typewriters, and Usenet is NOTHING like Shakespeare.
                -- Blair Houghton



Sun, 01 May 2005 01:10:42 GMT  
 setting LD_LIBRARY_PATH doesn't seem to work?

Quote:

> > why not compile the module using LD_RUN_PATH?  relying on
> > LD_LIBRARY_PATH is
> > evil ;-)

> I've heard this charge levied before; can someone tell me the
> inherent evil in it?

> I'm not doubting anyone, just curious.

this sums it up

  http://www.visi.com/~barr/ldpath.html

mkmf uses LD_RUN_PATH to avoid these problems.  it sets LDSHARED to be
something like 'env LD_RUN_PATH=/usr/local/somepkg/lib gcc -shared' to avoid
the exact problem described earlier in this thread - which is requiring the
user/program to manage it's own binary dependancies.  i think of it like
having instance variable associate with an object : when the search path is
encoded in a shared library that 'object' knows it's own depends.  it does not
rely on user code to manage them.

-a

Quote:

> =====
> --

> Yahoo IM: michael_s_campbell

> __________________________________________________
> Do you Yahoo!?
> U2 on LAUNCH - Exclusive greatest hits videos
> http://launch.yahoo.com/u2

--

 ====================================
 | Ara Howard
 | NOAA Forecast Systems Laboratory
 | Information and Technology Services
 | Data Systems Group
 | R/FST 325 Broadway
 | Boulder, CO 80305-3328

 | Phone:  303-497-7238
 | Fax:    303-497-7259
 ====================================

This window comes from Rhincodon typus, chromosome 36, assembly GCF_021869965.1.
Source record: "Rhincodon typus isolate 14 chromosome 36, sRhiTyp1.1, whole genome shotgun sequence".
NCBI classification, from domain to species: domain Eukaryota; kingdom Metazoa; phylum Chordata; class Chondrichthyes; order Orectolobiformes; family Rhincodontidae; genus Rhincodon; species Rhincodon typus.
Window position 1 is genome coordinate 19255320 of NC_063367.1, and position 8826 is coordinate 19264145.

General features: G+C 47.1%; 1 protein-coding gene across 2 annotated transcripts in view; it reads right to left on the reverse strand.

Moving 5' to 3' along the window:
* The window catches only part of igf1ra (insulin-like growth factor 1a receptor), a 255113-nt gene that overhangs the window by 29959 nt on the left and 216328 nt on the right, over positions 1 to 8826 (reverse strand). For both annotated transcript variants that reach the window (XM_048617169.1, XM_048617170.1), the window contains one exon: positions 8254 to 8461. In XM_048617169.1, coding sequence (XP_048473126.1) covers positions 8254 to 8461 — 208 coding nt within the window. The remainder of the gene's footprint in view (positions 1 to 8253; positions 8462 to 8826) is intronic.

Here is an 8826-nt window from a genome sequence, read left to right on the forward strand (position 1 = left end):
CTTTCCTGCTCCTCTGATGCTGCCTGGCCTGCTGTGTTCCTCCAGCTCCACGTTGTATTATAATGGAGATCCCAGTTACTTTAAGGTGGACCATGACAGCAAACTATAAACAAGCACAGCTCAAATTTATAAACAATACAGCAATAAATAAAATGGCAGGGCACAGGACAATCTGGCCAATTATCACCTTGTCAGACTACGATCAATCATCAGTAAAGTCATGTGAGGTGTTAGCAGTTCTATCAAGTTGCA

Sun, 01 May 2005 01:27:05 GMT  
 setting LD_LIBRARY_PATH doesn't seem to work?

E> Why is that?  In any event, the problem is that when loading C
E> extensions, ruby doesn't seem to be respecting the LD_LIBRARY_PATH
E> setting.  Regardless of the probity of the idea, it's broken, and
E> needs fixing.

 Can you give a complete example for this (configuration, OS, ...)

 I use to test bdb this script

pigeon% cat a.sh
#!/bin/sh
for dir in `ls -d /home/ts/local/db[234]*`
do
    export LD_LIBRARY_PATH=${dir}/lib
    ruby extconf.rb --with-db-prefix=$dir --with-db-version=
    make unknown
    echo
    echo -n "Waiting ... "
    read
    make test 2>&1 | more
    make distclean
done
pigeon%

 It has always worked.

Guy Decoux



Sun, 01 May 2005 01:36:12 GMT  
 setting LD_LIBRARY_PATH doesn't seem to work?

and from the dlopen man page :

...
NOTES

     If other objects were link-edited with pathname  when  path-
     name  was  built,  that is, the pathname has dependencies on
     other objects, those objects will automatically be loaded by
     dlopen(). The directory search path used to find both  path-
     name and the other needed objects may be affected by setting
     the  environment variable LD_LIBRARY_PATH, which is analyzed
     once at process startup, and from a runpath  setting  within
     the object from which the call to dlopen() originated. These
     search rules will only be applied to path names that do  not
     contain  an  embedded   '/'.  Objects whose names resolve to
     the same absolute or relative path name may  be  opened  any
     number  of times using  dlopen(); however, the object refer-
     enced will only be loaded once into the address space of the
     current process.
...

dlopen is the culprit.

m{*filter*}: do not use LD_LIBRARY_PATH, use runpath encoding.

-a

--

 ====================================
 | Ara Howard